This paper interprets a particular agent-based social simulation (ABSS) in terms of the third way of understanding agent-based simulation proposed by Conte. It is proposed that the normalized compression distance (derived from estimates of Kolmogorov complexity) between the initial and final macrolevel states of the ABSS provides a quantitative measure of the degree to which the results obtained via the ABSS might be obtained via a closed-form expression. If the final macrolevel state of an ABSS can only be obtained by simulation, this confers on agent-based social simulations a special status. Future empirical (computational) work and epistemological analyses are proposed.
We compare the individual-based \'threshold model\' of innovation diffusion in the version which has been studied by Young (1998), with an aggregate model we derived from it. This model allows us to formalise and test hypotheses on the influence of individual characteristics upon global evolution. The classical threshold model supposes that an individual adopts a behaviour according to a trade-off between a social pressure and a personal interest. Our study considers only the case where all have the same threshold. We present an aggregated model, which takes into account variations of the neighbourhood sizes, whereas previous work assumed this size fixed (Edwards et al. 2003a). The comparison between the aggregated models (the first one assuming a neighbourhood size and the second one, a variable one) points out an improvement of the approximation in most of the value of parameter space. This proves that the average degree of connectivity (first aggregated model) is not sufficient for characterising the evolution, and that the node degree variability has an impact on the diffusion dynamics. Remaining differences between both models give us some clues about the specific ability of individual-based model to maintain a minority behaviour which becomes a majority by an addition of stochastic effects.
We propose an advanced agent-based modelling approach to ecosystem management, informed and motivated by consideration of the Fraser River watershed and its management problems. Agent-based modelling is introduced, and a three-stage computer-based research programme is formulated, the focus of which is on how best to intervene to cause stakeholders to co-operate effectively in ecosystem management, and on the objective discovery and comparison of intervention strategies by way of computer experimentation. The agent-based model outlined is technically relatively complex, and several potential difficulties in its detailed development are discussed. Types of ecosystem intervention strategy that might plausibly be discovered or recommended by the model are projected and compared with those currently advocated in the literature.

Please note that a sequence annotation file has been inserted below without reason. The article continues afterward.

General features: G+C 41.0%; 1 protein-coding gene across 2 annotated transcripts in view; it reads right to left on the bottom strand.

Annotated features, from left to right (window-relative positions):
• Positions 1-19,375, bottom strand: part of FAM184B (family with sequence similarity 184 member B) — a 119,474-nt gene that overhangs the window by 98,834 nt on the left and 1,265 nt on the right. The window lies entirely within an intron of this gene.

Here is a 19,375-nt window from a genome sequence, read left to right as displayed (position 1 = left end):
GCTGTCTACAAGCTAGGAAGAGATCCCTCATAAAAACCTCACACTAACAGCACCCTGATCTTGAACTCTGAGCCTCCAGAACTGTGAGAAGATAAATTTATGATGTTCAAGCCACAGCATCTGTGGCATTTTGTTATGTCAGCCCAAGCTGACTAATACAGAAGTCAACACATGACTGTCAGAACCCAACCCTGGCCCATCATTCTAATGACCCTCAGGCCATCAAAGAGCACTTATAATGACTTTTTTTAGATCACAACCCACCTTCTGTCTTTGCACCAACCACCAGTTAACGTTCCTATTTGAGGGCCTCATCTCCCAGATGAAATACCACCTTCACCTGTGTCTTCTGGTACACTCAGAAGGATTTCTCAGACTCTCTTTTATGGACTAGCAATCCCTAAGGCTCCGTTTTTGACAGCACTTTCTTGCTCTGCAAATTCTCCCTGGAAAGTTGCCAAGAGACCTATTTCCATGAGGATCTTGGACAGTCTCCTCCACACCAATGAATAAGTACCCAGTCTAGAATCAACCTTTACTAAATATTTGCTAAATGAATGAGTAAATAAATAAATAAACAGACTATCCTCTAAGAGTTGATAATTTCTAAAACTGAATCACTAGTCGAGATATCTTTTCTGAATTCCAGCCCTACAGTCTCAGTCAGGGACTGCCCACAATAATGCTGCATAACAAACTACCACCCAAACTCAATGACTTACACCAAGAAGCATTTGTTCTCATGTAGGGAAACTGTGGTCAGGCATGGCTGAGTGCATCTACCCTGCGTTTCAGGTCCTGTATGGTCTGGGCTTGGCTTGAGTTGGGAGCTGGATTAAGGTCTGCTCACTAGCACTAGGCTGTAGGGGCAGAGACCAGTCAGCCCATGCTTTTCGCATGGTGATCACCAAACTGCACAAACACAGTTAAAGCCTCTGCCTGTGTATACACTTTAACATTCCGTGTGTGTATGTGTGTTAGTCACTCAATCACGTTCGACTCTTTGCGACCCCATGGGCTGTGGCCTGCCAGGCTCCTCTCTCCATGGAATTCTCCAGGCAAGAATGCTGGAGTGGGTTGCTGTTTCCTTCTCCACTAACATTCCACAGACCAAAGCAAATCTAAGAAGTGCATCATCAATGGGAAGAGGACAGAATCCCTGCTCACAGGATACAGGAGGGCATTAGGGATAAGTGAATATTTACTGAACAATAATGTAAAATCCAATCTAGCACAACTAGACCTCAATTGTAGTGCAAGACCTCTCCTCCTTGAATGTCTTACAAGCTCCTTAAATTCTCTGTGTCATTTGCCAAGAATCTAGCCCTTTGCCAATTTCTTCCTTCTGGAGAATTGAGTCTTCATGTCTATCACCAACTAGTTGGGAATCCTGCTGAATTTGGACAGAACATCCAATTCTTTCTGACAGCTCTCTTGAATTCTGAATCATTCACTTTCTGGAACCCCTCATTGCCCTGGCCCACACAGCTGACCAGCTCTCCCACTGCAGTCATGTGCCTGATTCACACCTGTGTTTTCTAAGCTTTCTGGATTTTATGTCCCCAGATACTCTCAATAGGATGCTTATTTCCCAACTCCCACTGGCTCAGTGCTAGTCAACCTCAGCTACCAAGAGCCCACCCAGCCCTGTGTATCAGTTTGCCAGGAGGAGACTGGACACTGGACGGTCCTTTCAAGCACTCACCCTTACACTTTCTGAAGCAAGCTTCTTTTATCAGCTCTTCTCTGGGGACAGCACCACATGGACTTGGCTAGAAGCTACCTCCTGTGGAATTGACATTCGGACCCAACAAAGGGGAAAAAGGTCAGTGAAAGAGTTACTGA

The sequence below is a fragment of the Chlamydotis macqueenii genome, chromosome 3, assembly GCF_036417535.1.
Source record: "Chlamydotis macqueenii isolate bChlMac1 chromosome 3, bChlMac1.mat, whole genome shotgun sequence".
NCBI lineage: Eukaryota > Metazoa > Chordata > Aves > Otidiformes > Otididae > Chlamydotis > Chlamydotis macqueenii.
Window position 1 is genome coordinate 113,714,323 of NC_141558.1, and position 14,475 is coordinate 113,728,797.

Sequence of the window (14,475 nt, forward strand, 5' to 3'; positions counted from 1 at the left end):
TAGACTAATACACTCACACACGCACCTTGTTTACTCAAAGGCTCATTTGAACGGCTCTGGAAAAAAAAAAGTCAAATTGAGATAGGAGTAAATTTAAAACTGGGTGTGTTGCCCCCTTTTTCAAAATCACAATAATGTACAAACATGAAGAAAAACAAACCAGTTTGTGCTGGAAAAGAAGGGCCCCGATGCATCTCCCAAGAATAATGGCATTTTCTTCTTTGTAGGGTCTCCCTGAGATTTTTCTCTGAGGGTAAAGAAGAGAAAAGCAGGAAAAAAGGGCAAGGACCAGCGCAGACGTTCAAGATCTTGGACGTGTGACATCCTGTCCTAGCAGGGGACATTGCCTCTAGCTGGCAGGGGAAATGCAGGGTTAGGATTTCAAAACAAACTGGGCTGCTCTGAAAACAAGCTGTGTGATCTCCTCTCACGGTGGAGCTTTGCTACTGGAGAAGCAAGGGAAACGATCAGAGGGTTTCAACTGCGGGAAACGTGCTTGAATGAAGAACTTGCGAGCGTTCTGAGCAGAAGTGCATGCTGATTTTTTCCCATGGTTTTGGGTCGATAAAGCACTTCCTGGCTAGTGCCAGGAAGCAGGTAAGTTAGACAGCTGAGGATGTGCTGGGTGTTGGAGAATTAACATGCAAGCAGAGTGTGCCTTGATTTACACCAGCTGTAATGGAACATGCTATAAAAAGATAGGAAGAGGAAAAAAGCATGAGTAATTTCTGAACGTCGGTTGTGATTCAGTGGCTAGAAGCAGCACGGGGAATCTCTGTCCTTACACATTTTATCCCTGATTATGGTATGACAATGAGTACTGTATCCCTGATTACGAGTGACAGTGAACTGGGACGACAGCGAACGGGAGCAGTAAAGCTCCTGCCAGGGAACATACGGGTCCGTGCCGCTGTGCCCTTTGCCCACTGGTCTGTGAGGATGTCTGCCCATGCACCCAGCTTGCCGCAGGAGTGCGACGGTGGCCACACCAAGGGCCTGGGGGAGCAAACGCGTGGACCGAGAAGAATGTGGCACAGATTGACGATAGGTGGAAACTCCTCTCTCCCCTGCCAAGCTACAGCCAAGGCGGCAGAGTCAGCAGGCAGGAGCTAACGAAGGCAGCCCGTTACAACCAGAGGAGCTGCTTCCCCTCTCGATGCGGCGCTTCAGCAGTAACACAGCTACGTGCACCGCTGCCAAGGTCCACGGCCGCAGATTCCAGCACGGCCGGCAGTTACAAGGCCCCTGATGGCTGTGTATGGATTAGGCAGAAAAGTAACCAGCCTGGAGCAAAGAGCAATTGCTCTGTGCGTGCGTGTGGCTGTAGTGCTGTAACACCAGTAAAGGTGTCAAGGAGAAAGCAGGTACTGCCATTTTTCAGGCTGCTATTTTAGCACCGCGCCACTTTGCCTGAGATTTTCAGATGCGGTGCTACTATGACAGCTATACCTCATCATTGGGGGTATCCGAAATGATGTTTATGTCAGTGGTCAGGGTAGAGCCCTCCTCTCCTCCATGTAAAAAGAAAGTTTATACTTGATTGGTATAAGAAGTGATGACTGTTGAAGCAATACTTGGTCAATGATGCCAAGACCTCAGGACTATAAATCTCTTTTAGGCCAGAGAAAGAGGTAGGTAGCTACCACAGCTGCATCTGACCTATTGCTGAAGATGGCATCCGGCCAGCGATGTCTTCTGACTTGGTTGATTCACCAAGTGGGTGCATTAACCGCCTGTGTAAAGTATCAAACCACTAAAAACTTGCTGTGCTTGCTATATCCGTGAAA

We investigate various strategies for stopping games embedded in the larger context of an artificial life simulation, where agents compete for food in order to survive and have offspring. In particular, we examine the utility of letting agents display their action tendencies (e.g., "continue to play" vs. "quitting the game" at any given point in the game), which agents can take into account when making their decisions. We set up a formal framework for analyzing these "embedded stopping games" and present results from several simulation studies with different kinds of agents. Our results indicate that while making use of action tendency cues is generally beneficial, there are situations in which agents using stochastic decision mechanisms perform better than agents whose decisions are completely determined by their own and their opponents' displayed tendencies, particularly when competing with agents who lie about their action tendencies.
This paper presents an agent-based simulation model of protest activity. Agents are located in a two dimensional grid and have limited ability to observe the behavior of other agents in the grid. The model is used to explore questions inspired by research on different theories of individual motivation and the so-called theory of critical mass. The simulations describe individuals who support an effort to change a policy, but acting in support of that effort is costly. When the marginal effect of participation reaches a certain level, people are more likely to get involved. With certain configurations of parameter values, the simulations produce no sustained widespread participation in protest regardless of the presence of activists; under other conditions high levels of protest are usually sustained, even without activists. However, the addition of a surprisingly small group of activists radically changes the aggregate behavior of the model under some conditions, making high and sustained protest possible when it otherwise would not have been.